You can now find the full show notes of the Crossing Borders podcast on LatamList.com’s new podcast section. I’ll still post the audio of the podcast on my blog and I’m planning to start writing more again on my blog, like I used to.
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Thanks for listening to Crossing Borders all these years! If you have any feedback or questions, please feel free to reach out here, or contact me on social media.
Outline of this episode:
- [1:21] – Nathan introduces Daneil Undurraga
- [2:02] – Inside the acquisition process
- [5:07] – How has living in different places influenced your life?
- [6:06] – What do you see in Chile now?
- [9:14] – Did you always know you wanted to be an entrepreneur?
- [12:00] – What was it like trying to raise money in 2007 in Chile?
- [14:12] – The background on Needish
- [21:02] – Why did you decide to go to San Francisco?
- [24:58] – VCs in LatAm or US?
- [26:22] – What was your experience with Chilean funds?
- [28:00] – Advice for founders on raising money
- [29:50] – How can copycat companies be successful in LatAm?
- [31:00] – Why launch in two countries at once?
- [32:40] – Stay in one country or target the region?
- [34:15] – When did you know the company would succeed?
- [36:00] – If you could make one change to the LatAm ecosystem, what would it be?
- [38:10] – What’s next for you and Cornershop?
- [39:15] – Daniels advice to his younger self
Show notes on Latamlist.com
Note: It might seem funny, but I’ve never written a standalone post about doing business in Chile. If you’re interested in going deeper, please check out the Chile category on the blog, as there’s 8 years of content about what it’s like, delving deep on banking, real estate, startups, investing and more.
Chile is a long, thin country at the tip of Latin America that is widely considered one of the best countries in the region to do business. Across several indicators in the World Bank’s Doing Business Report, Chile beats out the regional competition. In 2018, Chile ranked 55th in the world on the World Bank’s Doing Business report, coming in just after Mexico, which ranked 49th. However, in recent years, Chile’s business-friendly reputation has slid from 34th to 55th which has been subject to some controversy.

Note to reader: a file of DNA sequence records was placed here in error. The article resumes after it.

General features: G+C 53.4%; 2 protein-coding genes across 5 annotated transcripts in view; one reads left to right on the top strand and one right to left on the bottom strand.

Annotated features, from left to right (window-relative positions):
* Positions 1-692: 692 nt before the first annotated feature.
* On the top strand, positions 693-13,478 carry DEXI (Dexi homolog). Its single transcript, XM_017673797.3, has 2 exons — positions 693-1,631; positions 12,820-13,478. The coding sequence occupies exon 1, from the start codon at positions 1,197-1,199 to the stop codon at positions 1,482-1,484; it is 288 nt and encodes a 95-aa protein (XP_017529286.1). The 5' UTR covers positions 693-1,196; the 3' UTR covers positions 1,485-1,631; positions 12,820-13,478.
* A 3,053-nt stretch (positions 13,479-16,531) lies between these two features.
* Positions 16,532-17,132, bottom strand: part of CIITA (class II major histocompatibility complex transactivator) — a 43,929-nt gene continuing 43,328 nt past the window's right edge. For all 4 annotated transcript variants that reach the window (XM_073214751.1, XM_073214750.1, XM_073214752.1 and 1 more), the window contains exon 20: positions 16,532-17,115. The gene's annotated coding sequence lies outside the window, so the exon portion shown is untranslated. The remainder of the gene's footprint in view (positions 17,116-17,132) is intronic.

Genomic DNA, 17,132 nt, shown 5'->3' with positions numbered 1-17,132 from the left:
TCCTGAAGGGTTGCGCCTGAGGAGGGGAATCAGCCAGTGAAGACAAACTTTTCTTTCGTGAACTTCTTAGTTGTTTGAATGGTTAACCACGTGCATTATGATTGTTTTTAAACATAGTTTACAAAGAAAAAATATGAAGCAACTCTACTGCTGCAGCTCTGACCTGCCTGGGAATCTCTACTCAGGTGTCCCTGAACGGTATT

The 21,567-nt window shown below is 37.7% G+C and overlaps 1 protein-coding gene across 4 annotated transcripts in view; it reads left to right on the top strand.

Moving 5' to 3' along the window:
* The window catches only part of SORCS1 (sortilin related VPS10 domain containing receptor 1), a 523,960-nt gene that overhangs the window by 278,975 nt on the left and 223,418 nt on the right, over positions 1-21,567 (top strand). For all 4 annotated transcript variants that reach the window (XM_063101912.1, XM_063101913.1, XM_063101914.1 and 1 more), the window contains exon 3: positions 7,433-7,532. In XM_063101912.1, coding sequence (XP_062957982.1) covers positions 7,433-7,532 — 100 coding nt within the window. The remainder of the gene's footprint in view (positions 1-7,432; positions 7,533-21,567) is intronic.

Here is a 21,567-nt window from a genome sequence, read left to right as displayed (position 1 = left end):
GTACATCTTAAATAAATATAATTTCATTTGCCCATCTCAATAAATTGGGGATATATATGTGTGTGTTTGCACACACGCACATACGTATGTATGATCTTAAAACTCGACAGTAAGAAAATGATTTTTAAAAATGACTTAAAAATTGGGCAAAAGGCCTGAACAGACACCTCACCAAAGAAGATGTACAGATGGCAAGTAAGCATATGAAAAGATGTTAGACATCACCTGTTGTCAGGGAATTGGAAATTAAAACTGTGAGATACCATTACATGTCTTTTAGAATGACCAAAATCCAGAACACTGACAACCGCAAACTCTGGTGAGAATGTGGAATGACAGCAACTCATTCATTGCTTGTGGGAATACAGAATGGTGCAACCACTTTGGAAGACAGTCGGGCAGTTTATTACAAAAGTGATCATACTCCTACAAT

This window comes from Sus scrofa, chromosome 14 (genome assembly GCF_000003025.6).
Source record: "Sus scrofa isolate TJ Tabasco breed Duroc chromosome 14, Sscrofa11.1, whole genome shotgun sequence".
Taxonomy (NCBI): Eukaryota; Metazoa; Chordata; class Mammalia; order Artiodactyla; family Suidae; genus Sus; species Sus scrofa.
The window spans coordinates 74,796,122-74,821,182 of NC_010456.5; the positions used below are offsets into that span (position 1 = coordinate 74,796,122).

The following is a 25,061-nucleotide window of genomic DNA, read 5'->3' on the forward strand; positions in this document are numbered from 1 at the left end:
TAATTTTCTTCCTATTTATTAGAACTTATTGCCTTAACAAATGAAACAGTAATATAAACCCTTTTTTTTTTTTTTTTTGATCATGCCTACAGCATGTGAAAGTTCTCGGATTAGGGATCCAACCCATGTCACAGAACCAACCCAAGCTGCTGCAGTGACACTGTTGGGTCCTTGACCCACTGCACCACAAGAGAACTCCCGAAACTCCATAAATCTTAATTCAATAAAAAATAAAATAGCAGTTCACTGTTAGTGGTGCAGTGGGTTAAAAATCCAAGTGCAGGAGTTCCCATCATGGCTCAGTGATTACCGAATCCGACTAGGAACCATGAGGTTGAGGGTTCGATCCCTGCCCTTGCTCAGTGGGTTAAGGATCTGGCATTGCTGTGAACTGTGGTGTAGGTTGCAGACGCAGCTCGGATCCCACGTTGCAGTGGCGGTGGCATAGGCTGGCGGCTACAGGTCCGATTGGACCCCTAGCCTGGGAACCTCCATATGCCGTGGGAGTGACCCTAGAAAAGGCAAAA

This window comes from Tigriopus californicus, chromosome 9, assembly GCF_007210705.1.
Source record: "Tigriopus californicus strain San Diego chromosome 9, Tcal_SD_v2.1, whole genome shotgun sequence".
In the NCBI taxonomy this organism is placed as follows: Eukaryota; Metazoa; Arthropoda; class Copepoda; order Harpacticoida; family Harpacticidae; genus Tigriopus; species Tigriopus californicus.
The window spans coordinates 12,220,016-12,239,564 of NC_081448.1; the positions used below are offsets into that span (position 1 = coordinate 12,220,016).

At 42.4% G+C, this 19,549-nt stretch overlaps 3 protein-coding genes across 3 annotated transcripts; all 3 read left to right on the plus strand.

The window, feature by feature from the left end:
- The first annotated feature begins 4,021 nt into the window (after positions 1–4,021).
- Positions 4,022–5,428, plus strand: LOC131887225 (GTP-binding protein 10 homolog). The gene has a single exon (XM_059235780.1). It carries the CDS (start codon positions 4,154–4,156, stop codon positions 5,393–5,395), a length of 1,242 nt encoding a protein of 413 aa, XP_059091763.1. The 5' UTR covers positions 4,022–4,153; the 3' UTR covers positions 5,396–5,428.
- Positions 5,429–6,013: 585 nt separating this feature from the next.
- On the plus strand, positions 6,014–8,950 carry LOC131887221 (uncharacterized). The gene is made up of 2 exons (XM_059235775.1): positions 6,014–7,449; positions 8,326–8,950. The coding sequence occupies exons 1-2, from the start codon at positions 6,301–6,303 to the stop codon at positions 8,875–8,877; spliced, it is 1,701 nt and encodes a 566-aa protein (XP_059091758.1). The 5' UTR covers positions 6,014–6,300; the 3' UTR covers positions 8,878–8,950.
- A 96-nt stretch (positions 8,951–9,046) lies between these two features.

Still, Chile is undoubtedly one of the most influential economies in the region, despite its small size. Chile’s population reaches just 17 million people, but the country is extremely centralized. The capital, Santiago, is home to 7 million people, or one-third of the total population. By comparison, São Paulo, the biggest city in Brazil, has over 21 million inhabitants – more than the entire country of Chile.
Chile’s overall GDP was US$247B in 2016, 28% of which is made up of exports. Chile is the world’s largest exporter of copper, and it also exports lithium, fish, and wine. While Chile’s overall GDP appears small beside giants like Brazil (US$1.8T) and Mexico (US$1.1T), its population is more than ten times smaller. When measured per capita, Chile’s GDP is the second-highest in the region after Uruguay.
Note: A version of this post appeared as a column in Spanish in Chile’s El Mercurio with the title Emprendedores chilenos: Pierdan el miedo a EE.UU. Although this post focuses on Chilean entrepreneurs, it can also apply to other Latin American entrepreneurs. From what I’ve seen, Mexican entrepreneurs are the least scared of the US market, followed by Argentinians, Colombians, then Chileans, who generally think they don’t have much of a shot at competing in the US. This mindset is slowly changing and this article’s goal is to push it along faster.
A few weeks ago, COPEC, a Chilean convenience store and gasoline service station chain, acquired Delek, a US convenience store and gas station chain with 348 US locations for $535MM. COPEC has operations in Mexico, Colombia, Peru, Ecuador and Panama, but this is their first foray into the US market. It’s an important step for Chile because it shows that both big companies and startups alike shouldn’t be scared of the US market. In fact, they should view the US market as a big opportunity to expand outside of their home markets.
For way too long, when Chilean companies large and small have wanted to expand out of Chile, they’d look at Peru, Colombia and maybe Mexico. But we’re recently seeing a big change, both by startups and by big companies like COPEC.
When I meet with US and European entrepreneurs and investors, they frequently want to know what startups are doing well in Latin America.
There are generally three types of startups that generally do well:
1. Latin America based startups solving problems for Latin American market
2. Startups that target the US/European market and have a Latin American back office
3. Brazilian startups that generally target the Brazilian market
Each niche has their own pros and cons, but at Magma, we invest in a subset of the first niche: B2B startups that are based in Latin America and serve Latin American companies and the second niche: startups that target the US/European market, but have their back office in Latin America.
I’ll leave Brazil’s burgeoning startup scene aside for now and focus on some of the most interesting startups I’m seeing in Spanish speaking Latin America. Post in the comments if there’s a startup you think I should include. (more…)